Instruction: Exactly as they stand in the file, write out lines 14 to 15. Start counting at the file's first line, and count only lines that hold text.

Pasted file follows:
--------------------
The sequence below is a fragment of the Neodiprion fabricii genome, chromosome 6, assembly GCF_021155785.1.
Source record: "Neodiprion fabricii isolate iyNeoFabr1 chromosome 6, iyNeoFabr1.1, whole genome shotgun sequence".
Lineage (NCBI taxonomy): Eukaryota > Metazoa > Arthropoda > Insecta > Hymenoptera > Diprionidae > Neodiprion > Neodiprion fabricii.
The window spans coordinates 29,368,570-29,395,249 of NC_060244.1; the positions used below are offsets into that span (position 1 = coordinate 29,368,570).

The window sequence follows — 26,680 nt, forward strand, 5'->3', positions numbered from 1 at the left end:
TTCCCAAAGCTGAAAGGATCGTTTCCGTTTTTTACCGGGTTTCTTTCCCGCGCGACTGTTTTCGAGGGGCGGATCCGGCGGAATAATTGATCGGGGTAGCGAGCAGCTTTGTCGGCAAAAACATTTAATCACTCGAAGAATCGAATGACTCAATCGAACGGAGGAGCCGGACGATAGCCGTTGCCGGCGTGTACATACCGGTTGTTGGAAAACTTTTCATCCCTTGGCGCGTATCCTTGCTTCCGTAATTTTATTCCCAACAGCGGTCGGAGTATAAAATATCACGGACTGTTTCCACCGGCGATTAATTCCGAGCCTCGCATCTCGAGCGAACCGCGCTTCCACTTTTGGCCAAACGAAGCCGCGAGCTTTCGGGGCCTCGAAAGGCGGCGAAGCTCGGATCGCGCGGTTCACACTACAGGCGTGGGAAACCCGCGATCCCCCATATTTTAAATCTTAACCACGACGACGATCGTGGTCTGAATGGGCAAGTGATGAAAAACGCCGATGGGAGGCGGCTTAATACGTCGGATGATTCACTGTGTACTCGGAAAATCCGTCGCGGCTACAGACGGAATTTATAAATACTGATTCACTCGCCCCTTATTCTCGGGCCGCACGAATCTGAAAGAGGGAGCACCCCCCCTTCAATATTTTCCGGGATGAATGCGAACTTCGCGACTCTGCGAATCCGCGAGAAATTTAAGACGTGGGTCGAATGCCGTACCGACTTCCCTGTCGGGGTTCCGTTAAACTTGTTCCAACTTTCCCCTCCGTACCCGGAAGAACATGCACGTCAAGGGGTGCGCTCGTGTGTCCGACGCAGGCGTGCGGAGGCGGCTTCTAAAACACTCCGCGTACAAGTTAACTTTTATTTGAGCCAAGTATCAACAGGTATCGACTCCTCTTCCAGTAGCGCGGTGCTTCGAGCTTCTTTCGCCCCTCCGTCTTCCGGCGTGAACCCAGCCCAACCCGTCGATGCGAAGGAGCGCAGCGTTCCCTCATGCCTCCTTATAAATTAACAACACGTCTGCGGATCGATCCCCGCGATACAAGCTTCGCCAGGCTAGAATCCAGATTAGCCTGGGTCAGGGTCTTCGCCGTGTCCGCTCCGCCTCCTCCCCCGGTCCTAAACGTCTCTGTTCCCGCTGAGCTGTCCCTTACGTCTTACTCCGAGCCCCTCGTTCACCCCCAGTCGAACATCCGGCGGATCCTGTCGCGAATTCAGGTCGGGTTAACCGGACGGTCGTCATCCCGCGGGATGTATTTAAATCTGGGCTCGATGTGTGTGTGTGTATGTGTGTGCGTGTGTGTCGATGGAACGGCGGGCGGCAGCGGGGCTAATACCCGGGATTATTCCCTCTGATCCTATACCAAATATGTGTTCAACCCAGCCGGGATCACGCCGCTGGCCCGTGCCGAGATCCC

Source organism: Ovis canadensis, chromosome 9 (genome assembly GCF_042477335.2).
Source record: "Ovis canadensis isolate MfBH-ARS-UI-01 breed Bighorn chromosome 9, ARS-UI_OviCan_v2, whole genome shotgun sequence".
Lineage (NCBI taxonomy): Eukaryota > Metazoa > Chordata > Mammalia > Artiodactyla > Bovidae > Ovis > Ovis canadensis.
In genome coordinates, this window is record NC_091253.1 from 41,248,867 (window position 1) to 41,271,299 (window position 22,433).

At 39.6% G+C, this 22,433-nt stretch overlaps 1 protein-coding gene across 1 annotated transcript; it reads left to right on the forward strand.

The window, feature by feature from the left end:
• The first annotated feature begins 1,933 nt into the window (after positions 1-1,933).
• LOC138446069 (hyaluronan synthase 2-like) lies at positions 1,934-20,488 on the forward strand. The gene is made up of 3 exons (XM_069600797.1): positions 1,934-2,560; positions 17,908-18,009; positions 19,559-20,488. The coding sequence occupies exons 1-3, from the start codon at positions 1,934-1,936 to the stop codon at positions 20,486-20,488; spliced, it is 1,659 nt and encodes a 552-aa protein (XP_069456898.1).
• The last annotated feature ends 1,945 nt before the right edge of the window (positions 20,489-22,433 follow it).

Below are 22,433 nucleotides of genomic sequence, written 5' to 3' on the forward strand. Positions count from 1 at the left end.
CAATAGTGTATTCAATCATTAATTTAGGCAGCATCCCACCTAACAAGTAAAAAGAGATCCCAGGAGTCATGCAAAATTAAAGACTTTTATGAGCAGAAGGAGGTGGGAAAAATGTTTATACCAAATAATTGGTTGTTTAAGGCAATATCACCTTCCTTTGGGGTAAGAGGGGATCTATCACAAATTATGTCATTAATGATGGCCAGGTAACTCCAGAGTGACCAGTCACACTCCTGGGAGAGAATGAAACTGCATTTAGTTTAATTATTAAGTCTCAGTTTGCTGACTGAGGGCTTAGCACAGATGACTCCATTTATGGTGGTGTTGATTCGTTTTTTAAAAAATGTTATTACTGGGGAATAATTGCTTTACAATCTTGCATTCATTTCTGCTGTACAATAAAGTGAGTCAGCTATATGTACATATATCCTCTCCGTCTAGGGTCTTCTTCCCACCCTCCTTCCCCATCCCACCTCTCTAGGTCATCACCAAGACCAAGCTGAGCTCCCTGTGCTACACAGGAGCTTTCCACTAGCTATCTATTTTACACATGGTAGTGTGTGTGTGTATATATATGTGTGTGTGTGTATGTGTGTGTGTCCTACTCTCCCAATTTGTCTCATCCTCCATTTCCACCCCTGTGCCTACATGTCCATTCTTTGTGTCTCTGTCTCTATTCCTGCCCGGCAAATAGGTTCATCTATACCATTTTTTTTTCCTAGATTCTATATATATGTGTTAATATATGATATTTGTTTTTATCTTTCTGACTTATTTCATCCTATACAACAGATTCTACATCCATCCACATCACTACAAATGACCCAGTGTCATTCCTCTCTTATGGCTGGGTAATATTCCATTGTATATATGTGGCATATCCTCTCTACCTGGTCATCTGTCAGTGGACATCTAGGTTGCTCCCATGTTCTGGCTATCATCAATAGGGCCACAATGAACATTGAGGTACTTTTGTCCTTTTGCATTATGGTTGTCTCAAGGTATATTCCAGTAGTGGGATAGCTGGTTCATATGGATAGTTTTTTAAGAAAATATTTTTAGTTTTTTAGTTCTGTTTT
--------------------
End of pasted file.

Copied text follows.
• LOC138446069 (hyaluronan synthase 2-like) lies at positions 1,934-20,488 on the forward strand. The gene is made up of 3 exons (XM_069600797.1): positions 1,934-2,560; positions 17,908-18,009; positions 19,559-20,488. The coding sequence occupies exons 1-3, from the start codon at positions 1,934-1,936 to the stop codon at positions 20,486-20,488; spliced, it is 1,659 nt and encodes a 552-aa protein (XP_069456898.1).
• The last annotated feature ends 1,945 nt before the right edge of the window (positions 20,489-22,433 follow it).